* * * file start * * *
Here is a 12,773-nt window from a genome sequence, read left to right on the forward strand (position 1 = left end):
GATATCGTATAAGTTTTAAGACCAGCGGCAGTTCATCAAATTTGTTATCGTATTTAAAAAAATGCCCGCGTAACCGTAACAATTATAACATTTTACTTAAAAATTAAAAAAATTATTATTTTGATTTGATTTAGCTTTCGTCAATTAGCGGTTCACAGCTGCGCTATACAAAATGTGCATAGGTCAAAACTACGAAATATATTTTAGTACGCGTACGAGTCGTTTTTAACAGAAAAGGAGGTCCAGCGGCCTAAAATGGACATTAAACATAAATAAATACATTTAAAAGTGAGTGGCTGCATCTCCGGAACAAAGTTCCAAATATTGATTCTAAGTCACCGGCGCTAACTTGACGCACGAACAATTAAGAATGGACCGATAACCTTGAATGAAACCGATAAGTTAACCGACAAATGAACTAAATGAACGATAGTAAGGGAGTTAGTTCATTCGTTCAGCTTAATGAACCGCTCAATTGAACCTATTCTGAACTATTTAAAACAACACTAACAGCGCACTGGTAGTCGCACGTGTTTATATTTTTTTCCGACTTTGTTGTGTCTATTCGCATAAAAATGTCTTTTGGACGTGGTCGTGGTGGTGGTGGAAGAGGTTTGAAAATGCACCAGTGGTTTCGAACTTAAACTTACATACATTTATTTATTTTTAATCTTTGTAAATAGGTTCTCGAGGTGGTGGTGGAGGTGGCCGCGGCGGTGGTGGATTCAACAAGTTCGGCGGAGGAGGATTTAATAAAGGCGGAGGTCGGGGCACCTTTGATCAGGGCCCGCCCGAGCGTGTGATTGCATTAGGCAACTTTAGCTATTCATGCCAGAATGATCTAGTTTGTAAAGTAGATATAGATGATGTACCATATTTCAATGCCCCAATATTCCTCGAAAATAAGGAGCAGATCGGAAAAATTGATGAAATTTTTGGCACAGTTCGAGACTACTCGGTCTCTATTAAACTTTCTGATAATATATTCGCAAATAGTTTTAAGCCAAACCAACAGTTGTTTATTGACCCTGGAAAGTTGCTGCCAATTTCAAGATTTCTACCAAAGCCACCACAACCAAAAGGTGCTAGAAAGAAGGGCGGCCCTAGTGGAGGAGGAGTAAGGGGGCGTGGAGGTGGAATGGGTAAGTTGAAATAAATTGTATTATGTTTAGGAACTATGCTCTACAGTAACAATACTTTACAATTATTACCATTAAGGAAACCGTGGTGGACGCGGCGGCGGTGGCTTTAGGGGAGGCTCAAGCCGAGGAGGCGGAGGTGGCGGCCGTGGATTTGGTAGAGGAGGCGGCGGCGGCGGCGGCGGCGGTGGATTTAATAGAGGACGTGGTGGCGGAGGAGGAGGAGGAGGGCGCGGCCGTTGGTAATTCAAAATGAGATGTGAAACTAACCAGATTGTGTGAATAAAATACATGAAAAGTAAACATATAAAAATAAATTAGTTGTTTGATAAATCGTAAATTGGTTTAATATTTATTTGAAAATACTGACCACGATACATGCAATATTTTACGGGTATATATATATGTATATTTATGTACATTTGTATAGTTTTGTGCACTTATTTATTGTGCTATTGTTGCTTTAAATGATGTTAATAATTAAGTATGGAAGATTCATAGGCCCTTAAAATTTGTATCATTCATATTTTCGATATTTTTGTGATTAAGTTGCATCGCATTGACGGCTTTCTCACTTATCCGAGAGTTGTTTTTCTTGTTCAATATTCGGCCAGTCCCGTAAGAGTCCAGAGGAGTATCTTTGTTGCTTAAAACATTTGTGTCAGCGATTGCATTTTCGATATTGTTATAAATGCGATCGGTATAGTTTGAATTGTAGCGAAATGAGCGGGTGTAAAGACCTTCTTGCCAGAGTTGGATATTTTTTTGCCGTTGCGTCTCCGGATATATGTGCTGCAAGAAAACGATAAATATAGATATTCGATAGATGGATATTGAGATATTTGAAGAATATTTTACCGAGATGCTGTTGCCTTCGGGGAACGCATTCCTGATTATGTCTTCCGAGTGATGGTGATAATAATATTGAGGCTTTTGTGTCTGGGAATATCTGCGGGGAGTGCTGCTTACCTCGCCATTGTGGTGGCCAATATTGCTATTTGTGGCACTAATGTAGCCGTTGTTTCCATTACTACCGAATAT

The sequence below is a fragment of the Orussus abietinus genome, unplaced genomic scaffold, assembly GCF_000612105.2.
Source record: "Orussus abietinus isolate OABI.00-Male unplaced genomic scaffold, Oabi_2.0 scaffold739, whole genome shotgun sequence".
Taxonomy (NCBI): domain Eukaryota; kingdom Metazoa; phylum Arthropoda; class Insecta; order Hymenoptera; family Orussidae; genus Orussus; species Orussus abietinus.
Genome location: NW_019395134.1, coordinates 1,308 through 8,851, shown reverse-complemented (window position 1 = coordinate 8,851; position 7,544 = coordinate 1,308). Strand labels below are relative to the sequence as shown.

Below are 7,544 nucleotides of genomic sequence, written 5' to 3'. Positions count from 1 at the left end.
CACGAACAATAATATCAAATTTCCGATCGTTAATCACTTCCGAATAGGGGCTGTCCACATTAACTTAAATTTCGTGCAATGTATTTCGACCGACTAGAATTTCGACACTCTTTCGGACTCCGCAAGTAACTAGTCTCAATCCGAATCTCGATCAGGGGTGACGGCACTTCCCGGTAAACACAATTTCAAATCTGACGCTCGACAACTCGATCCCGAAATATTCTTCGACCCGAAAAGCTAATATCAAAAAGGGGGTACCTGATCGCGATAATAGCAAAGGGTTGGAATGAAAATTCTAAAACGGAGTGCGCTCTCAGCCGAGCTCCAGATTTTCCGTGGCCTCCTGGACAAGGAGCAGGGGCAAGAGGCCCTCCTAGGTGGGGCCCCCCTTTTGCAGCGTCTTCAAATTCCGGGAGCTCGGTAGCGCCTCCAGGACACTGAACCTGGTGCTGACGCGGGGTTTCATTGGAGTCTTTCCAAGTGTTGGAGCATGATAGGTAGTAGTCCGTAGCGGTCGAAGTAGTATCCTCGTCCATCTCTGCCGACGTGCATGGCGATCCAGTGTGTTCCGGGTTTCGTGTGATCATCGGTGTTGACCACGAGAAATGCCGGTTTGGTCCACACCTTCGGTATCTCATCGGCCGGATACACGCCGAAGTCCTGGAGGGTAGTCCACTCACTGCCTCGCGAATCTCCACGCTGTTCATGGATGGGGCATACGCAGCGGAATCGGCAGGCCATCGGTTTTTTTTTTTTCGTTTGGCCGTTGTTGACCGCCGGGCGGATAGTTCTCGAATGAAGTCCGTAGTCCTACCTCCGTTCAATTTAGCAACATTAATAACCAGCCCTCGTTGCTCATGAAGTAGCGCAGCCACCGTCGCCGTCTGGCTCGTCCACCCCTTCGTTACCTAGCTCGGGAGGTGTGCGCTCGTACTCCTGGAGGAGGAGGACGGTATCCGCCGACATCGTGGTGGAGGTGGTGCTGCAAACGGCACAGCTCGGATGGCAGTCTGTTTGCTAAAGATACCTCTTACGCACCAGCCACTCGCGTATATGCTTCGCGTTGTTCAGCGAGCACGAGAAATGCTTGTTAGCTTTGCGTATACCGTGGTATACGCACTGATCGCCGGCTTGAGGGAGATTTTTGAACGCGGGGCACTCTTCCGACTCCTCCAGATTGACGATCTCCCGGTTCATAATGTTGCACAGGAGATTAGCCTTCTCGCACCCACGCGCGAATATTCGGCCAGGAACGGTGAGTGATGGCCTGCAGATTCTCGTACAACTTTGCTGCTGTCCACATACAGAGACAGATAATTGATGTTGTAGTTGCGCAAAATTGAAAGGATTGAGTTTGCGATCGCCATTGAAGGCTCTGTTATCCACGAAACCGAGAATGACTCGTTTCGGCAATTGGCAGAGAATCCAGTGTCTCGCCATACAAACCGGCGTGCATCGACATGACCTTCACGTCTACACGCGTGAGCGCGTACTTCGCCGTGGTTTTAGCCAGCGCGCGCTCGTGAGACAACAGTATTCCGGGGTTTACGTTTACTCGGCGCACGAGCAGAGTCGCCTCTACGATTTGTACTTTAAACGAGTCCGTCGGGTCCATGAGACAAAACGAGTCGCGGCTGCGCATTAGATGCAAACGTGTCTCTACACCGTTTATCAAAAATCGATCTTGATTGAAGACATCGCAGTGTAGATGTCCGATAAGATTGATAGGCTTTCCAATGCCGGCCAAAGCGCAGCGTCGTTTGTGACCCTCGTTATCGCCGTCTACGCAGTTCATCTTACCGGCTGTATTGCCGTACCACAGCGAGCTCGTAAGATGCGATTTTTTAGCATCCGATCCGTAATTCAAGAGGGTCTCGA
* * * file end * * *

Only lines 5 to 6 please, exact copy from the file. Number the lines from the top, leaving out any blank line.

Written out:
Taxonomy (NCBI): domain Eukaryota; kingdom Metazoa; phylum Arthropoda; class Insecta; order Hymenoptera; family Orussidae; genus Orussus; species Orussus abietinus.
Genome location: NW_019395134.1, coordinates 1,308 through 8,851, shown reverse-complemented (window position 1 = coordinate 8,851; position 7,544 = coordinate 1,308). Strand labels below are relative to the sequence as shown.